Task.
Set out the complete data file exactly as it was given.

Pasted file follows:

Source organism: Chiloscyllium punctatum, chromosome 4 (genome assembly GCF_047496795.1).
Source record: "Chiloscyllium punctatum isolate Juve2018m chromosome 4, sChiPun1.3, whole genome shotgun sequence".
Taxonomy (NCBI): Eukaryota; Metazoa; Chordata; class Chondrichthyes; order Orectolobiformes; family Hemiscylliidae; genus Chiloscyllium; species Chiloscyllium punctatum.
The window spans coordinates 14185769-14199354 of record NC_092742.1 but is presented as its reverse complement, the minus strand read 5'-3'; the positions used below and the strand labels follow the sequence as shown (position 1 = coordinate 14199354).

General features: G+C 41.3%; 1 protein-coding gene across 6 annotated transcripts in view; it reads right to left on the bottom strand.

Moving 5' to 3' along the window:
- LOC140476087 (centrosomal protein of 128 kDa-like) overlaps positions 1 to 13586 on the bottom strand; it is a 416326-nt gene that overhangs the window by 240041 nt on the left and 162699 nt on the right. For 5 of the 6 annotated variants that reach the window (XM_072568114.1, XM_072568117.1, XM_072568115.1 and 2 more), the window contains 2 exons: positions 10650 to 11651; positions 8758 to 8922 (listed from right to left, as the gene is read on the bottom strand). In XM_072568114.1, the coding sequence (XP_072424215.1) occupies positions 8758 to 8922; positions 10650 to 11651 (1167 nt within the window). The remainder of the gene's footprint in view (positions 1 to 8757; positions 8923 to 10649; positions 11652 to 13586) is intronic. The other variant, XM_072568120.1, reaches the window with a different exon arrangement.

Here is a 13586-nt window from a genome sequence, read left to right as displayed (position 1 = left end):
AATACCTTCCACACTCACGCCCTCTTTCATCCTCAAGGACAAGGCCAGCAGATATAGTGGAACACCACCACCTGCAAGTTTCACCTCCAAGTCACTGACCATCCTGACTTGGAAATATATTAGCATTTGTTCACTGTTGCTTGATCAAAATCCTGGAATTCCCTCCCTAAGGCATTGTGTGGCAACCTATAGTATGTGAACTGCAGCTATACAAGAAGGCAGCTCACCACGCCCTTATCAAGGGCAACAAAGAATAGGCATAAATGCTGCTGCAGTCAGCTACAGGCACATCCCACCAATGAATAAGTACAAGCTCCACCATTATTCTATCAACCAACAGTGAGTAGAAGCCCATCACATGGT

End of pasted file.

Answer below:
Source organism: Chiloscyllium punctatum, chromosome 4 (genome assembly GCF_047496795.1).
Source record: "Chiloscyllium punctatum isolate Juve2018m chromosome 4, sChiPun1.3, whole genome shotgun sequence".
Taxonomy (NCBI): Eukaryota; Metazoa; Chordata; class Chondrichthyes; order Orectolobiformes; family Hemiscylliidae; genus Chiloscyllium; species Chiloscyllium punctatum.
The window spans coordinates 14185769-14199354 of record NC_092742.1 but is presented as its reverse complement, the minus strand read 5'-3'; the positions used below and the strand labels follow the sequence as shown (position 1 = coordinate 14199354).

General features: G+C 41.3%; 1 protein-coding gene across 6 annotated transcripts in view; it reads right to left on the bottom strand.

Moving 5' to 3' along the window:
- LOC140476087 (centrosomal protein of 128 kDa-like) overlaps positions 1 to 13586 on the bottom strand; it is a 416326-nt gene that overhangs the window by 240041 nt on the left and 162699 nt on the right. For 5 of the 6 annotated variants that reach the window (XM_072568114.1, XM_072568117.1, XM_072568115.1 and 2 more), the window contains 2 exons: positions 10650 to 11651; positions 8758 to 8922 (listed from right to left, as the gene is read on the bottom strand). In XM_072568114.1, the coding sequence (XP_072424215.1) occupies positions 8758 to 8922; positions 10650 to 11651 (1167 nt within the window). The remainder of the gene's footprint in view (positions 1 to 8757; positions 8923 to 10649; positions 11652 to 13586) is intronic. The other variant, XM_072568120.1, reaches the window with a different exon arrangement.

Here is a 13586-nt window from a genome sequence, read left to right as displayed (position 1 = left end):
AATACCTTCCACACTCACGCCCTCTTTCATCCTCAAGGACAAGGCCAGCAGATATAGTGGAACACCACCACCTGCAAGTTTCACCTCCAAGTCACTGACCATCCTGACTTGGAAATATATTAGCATTTGTTCACTGTTGCTTGATCAAAATCCTGGAATTCCCTCCCTAAGGCATTGTGTGGCAACCTATAGTATGTGAACTGCAGCTATACAAGAAGGCAGCTCACCACGCCCTTATCAAGGGCAACAAAGAATAGGCATAAATGCTGCTGCAGTCAGCTACAGGCACATCCCACCAATGAATAAGTACAAGCTCCACCATTATTCTATCAACCAACAGTGAGTAGAAGCCCATCACATGGT